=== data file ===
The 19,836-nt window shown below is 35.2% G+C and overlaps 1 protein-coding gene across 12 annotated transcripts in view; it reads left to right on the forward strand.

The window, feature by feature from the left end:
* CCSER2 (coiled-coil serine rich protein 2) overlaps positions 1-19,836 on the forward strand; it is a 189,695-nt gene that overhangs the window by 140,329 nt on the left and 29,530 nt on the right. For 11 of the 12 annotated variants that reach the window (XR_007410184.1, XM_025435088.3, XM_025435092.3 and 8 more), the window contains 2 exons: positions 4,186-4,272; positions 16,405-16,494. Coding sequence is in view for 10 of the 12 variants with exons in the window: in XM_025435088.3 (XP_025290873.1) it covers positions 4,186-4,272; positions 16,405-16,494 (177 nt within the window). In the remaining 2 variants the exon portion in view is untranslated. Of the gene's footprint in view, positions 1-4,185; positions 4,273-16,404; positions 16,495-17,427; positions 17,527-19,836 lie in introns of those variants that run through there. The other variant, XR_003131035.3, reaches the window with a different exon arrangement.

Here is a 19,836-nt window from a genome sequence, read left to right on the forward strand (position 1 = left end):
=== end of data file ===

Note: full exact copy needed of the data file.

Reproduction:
The 19,836-nt window shown below is 35.2% G+C and overlaps 1 protein-coding gene across 12 annotated transcripts in view; it reads left to right on the forward strand.

The window, feature by feature from the left end:
* CCSER2 (coiled-coil serine rich protein 2) overlaps positions 1-19,836 on the forward strand; it is a 189,695-nt gene that overhangs the window by 140,329 nt on the left and 29,530 nt on the right. For 11 of the 12 annotated variants that reach the window (XR_007410184.1, XM_025435088.3, XM_025435092.3 and 8 more), the window contains 2 exons: positions 4,186-4,272; positions 16,405-16,494. Coding sequence is in view for 10 of the 12 variants with exons in the window: in XM_025435088.3 (XP_025290873.1) it covers positions 4,186-4,272; positions 16,405-16,494 (177 nt within the window). In the remaining 2 variants the exon portion in view is untranslated. Of the gene's footprint in view, positions 1-4,185; positions 4,273-16,404; positions 16,495-17,427; positions 17,527-19,836 lie in introns of those variants that run through there. The other variant, XR_003131035.3, reaches the window with a different exon arrangement.

Here is a 19,836-nt window from a genome sequence, read left to right on the forward strand (position 1 = left end):